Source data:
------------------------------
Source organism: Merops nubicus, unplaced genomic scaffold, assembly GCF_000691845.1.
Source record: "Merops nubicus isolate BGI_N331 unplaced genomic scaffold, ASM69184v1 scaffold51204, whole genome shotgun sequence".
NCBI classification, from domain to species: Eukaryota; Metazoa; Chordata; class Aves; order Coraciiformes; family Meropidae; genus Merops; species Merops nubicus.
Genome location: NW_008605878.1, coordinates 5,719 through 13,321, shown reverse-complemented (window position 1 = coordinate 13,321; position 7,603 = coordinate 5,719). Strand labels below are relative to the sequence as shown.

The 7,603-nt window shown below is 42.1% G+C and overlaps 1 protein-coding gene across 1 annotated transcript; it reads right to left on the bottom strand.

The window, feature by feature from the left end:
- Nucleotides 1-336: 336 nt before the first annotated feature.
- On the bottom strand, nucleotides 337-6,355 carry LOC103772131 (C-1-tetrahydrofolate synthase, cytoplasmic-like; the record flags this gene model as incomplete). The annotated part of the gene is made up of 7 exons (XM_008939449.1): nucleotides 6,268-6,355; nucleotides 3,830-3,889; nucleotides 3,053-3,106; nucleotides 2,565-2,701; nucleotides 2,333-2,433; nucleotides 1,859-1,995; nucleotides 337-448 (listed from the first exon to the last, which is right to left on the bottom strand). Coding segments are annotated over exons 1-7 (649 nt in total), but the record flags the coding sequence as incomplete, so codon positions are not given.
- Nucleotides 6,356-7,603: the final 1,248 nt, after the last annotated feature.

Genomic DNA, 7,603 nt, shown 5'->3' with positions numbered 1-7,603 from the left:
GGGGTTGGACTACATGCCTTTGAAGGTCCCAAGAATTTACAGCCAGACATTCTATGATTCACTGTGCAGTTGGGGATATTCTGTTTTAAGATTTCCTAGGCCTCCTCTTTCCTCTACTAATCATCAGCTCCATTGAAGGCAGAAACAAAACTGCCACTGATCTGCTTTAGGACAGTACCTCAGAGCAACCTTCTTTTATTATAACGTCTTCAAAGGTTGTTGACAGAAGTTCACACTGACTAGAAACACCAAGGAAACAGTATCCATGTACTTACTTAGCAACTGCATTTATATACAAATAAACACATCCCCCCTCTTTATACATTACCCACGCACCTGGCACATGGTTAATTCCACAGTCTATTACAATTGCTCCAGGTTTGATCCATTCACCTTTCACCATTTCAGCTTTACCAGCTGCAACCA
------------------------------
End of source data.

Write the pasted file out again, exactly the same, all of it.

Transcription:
Source organism: Merops nubicus, unplaced genomic scaffold, assembly GCF_000691845.1.
Source record: "Merops nubicus isolate BGI_N331 unplaced genomic scaffold, ASM69184v1 scaffold51204, whole genome shotgun sequence".
NCBI classification, from domain to species: Eukaryota; Metazoa; Chordata; class Aves; order Coraciiformes; family Meropidae; genus Merops; species Merops nubicus.
Genome location: NW_008605878.1, coordinates 5,719 through 13,321, shown reverse-complemented (window position 1 = coordinate 13,321; position 7,603 = coordinate 5,719). Strand labels below are relative to the sequence as shown.

The 7,603-nt window shown below is 42.1% G+C and overlaps 1 protein-coding gene across 1 annotated transcript; it reads right to left on the bottom strand.

The window, feature by feature from the left end:
- Nucleotides 1-336: 336 nt before the first annotated feature.
- On the bottom strand, nucleotides 337-6,355 carry LOC103772131 (C-1-tetrahydrofolate synthase, cytoplasmic-like; the record flags this gene model as incomplete). The annotated part of the gene is made up of 7 exons (XM_008939449.1): nucleotides 6,268-6,355; nucleotides 3,830-3,889; nucleotides 3,053-3,106; nucleotides 2,565-2,701; nucleotides 2,333-2,433; nucleotides 1,859-1,995; nucleotides 337-448 (listed from the first exon to the last, which is right to left on the bottom strand). Coding segments are annotated over exons 1-7 (649 nt in total), but the record flags the coding sequence as incomplete, so codon positions are not given.
- Nucleotides 6,356-7,603: the final 1,248 nt, after the last annotated feature.

Genomic DNA, 7,603 nt, shown 5'->3' with positions numbered 1-7,603 from the left:
GGGGTTGGACTACATGCCTTTGAAGGTCCCAAGAATTTACAGCCAGACATTCTATGATTCACTGTGCAGTTGGGGATATTCTGTTTTAAGATTTCCTAGGCCTCCTCTTTCCTCTACTAATCATCAGCTCCATTGAAGGCAGAAACAAAACTGCCACTGATCTGCTTTAGGACAGTACCTCAGAGCAACCTTCTTTTATTATAACGTCTTCAAAGGTTGTTGACAGAAGTTCACACTGACTAGAAACACCAAGGAAACAGTATCCATGTACTTACTTAGCAACTGCATTTATATACAAATAAACACATCCCCCCTCTTTATACATTACCCACGCACCTGGCACATGGTTAATTCCACAGTCTATTACAATTGCTCCAGGTTTGATCCATTCACCTTTCACCATTTCAGCTTTACCAGCTGCAACCA